New EU Rules Promote "Equal Treatment" of E-Invoicing
Monday 28th May 2012
Back in July, 2010, an EU directive was produced to set out how invoicing in both paper and electronic formats could be improved and how the electronic alternative might help business.
There is a deadline for a rule change in January, 2013, so that VAT rules for invoicing in both formats will be revised to create a level playing field, for ease of use and common understanding.
At least, that is the aim. Laudable though it is, the European Commission’s drive to simplify the issue has too often ended up by complicating it.
The aim is to simplify invoicing rules by removing existing burdens and barriers to that paper and electronic invoices are to be treated equally. There should be according to the Directive no increase in the administrative burdens implicit in paper invoicing; e-invoicing will be promoted simply through being available as a free and equal choice.
Once again, these changes are framed as a suggestion. It will be up to national administrations to interpret and apply them, and inform their tax base accordingly. The new directive will be accompanied by explanatory notes which suggest the changes be implemented in a uniform way, but are offered only as guidance. Clarity in the guidance will be important. Take for example the requirement for a paper invoice to be issued in order to create a tax point for VAT purposes. What constitutes the issue of an invoice has been the subject of much litigation over the years - generally around the time of a VAT rate change. Any ambiguity in the guidance for electronic invoicing could lead to similar litigation and it will be interesting to see how the precedents already set for paper invoicing apply going forward.
The problem with this approach remains as before – that with VAT invoicing based on a directive, each member state is responsible for translating its provisions into law and applying them correctly within its jurisdiction.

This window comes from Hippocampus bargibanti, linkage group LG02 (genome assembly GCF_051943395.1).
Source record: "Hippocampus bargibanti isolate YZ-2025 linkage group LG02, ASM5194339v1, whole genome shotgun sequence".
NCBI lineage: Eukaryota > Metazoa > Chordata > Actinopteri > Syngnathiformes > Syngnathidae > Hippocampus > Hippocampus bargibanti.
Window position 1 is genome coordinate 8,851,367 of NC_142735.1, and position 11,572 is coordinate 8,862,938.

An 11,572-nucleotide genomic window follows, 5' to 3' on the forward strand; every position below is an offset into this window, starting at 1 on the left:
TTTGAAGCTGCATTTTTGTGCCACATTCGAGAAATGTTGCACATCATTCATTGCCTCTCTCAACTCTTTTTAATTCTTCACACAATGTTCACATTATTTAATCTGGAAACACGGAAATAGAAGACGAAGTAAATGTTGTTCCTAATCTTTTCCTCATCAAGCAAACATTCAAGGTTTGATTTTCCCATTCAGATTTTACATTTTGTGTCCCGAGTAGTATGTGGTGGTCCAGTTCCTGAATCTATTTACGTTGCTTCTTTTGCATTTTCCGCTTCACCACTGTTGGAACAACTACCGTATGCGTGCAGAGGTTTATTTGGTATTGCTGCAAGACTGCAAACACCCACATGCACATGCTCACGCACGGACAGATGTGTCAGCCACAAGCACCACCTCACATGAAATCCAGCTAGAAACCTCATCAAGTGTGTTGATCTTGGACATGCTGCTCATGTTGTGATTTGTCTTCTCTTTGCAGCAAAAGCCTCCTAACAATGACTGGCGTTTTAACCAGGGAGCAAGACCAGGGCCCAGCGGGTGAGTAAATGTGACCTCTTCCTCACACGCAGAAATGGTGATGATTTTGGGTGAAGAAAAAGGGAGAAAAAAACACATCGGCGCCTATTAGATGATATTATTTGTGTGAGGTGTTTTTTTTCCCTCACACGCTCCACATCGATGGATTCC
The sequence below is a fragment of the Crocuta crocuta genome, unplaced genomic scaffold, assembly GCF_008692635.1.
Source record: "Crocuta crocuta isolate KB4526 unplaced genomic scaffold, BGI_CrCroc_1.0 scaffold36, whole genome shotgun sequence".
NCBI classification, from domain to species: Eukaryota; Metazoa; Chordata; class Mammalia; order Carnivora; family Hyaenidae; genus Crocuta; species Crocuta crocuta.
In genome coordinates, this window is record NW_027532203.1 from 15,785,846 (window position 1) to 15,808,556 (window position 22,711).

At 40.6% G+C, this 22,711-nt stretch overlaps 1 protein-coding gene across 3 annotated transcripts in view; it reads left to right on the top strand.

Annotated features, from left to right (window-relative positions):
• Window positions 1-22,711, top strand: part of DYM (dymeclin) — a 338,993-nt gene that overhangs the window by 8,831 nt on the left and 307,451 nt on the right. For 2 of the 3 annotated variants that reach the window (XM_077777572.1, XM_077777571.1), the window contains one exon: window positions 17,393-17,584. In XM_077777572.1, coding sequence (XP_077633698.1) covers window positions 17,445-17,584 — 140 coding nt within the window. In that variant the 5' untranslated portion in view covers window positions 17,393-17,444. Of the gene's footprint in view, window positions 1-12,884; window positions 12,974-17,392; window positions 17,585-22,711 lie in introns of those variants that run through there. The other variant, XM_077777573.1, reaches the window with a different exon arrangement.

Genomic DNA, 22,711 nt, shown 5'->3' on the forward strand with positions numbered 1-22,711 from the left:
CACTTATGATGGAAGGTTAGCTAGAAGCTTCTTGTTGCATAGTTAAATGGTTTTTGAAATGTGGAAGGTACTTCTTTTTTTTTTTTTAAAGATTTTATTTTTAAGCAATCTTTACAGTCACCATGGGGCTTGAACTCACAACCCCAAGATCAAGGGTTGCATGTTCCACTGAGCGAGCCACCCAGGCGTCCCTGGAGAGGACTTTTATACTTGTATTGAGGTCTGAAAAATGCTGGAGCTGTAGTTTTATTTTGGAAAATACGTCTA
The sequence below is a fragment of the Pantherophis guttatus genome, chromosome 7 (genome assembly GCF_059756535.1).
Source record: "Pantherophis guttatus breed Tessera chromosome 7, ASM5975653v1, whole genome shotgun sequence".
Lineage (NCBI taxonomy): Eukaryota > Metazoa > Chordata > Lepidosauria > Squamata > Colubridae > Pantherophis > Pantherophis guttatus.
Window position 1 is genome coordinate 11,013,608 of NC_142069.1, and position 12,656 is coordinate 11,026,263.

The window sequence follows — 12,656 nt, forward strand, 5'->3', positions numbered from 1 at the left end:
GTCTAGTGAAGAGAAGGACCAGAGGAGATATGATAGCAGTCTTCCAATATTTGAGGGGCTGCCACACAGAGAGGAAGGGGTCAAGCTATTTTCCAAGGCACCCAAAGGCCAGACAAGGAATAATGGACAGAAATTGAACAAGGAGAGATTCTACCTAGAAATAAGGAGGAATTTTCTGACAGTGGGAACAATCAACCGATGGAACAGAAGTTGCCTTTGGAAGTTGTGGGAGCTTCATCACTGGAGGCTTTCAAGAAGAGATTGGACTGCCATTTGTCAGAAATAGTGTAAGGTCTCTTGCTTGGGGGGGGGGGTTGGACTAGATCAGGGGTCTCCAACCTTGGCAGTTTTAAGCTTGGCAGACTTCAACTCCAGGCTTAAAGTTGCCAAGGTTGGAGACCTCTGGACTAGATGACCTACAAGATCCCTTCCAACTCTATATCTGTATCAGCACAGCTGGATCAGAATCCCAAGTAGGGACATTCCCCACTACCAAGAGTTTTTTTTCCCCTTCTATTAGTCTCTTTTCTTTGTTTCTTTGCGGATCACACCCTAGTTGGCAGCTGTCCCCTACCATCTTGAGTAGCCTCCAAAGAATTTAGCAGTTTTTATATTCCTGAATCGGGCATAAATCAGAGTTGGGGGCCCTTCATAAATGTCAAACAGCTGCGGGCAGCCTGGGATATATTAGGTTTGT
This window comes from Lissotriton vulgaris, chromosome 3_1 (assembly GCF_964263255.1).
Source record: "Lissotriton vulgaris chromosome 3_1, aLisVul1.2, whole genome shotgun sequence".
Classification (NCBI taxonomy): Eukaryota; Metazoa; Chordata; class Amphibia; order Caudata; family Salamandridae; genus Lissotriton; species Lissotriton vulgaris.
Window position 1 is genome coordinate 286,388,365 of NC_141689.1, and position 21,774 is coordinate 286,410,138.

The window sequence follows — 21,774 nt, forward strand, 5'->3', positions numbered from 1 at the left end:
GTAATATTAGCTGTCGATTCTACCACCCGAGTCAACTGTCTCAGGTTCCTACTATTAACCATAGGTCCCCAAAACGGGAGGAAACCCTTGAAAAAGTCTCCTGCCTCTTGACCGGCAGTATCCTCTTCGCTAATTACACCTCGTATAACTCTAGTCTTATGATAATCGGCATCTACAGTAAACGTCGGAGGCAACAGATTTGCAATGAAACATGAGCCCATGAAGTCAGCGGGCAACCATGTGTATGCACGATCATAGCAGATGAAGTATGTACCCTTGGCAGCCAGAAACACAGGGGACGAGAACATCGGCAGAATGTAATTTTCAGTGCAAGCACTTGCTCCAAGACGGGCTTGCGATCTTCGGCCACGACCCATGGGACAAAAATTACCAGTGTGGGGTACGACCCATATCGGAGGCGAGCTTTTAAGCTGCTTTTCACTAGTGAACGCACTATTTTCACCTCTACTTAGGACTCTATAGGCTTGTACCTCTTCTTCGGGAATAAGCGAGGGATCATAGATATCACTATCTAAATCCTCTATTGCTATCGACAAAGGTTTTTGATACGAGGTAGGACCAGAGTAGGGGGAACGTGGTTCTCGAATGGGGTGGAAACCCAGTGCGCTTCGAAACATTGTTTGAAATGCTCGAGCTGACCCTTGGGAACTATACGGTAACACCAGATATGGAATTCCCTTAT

So what can we expect to see adopted by the states? Initially, we suspect, little will change. However, there are a number of factors to bear in mind, especially if invoicing electronically:
- Paper and electronic invoices will have equality of status and treatment.
- Invoices must reflect that goods or services have actually been supplied.
- The term “e-invoice” has been re-defined to mean one issued and received electronically, with all the information required by the directive.
- The legitimacy of the invoice depends on the customer being able to receive it. This in turn means that the decision to invoice electronically must be jointly taken by the trading parties, with the capacity to receive, read, agree and process the invoice fundamental to acceptance.
- Both parties will need to know and accept as authentic the origin of the invoice, its purpose and the identities of the supplier and customer, as stated.
- In the same way, there needs to be shared trust in invoice content, which will come from safeguards that due process has been followed and signed off, and any controls relating to data transmission properly implemented.
No dramatic changes are envisaged at this stage. The directive is designed to make life easier for business, provide some legal certainty over obligations and tell business people which member state rules applies where when invoicing.
So much for the aims. What it will certainly do is highlight, once more, the crucial importance of the tax invoice – whether in paper or electronic form – to EU trade. For any business operating in or between EU jurisdictions, it will always pay to ensure invoices are correct in every detail and compliant with the latest rules.
If you would like to discuss the issue covered in this article in more depth, please contact Ellen Main-Jeffrey.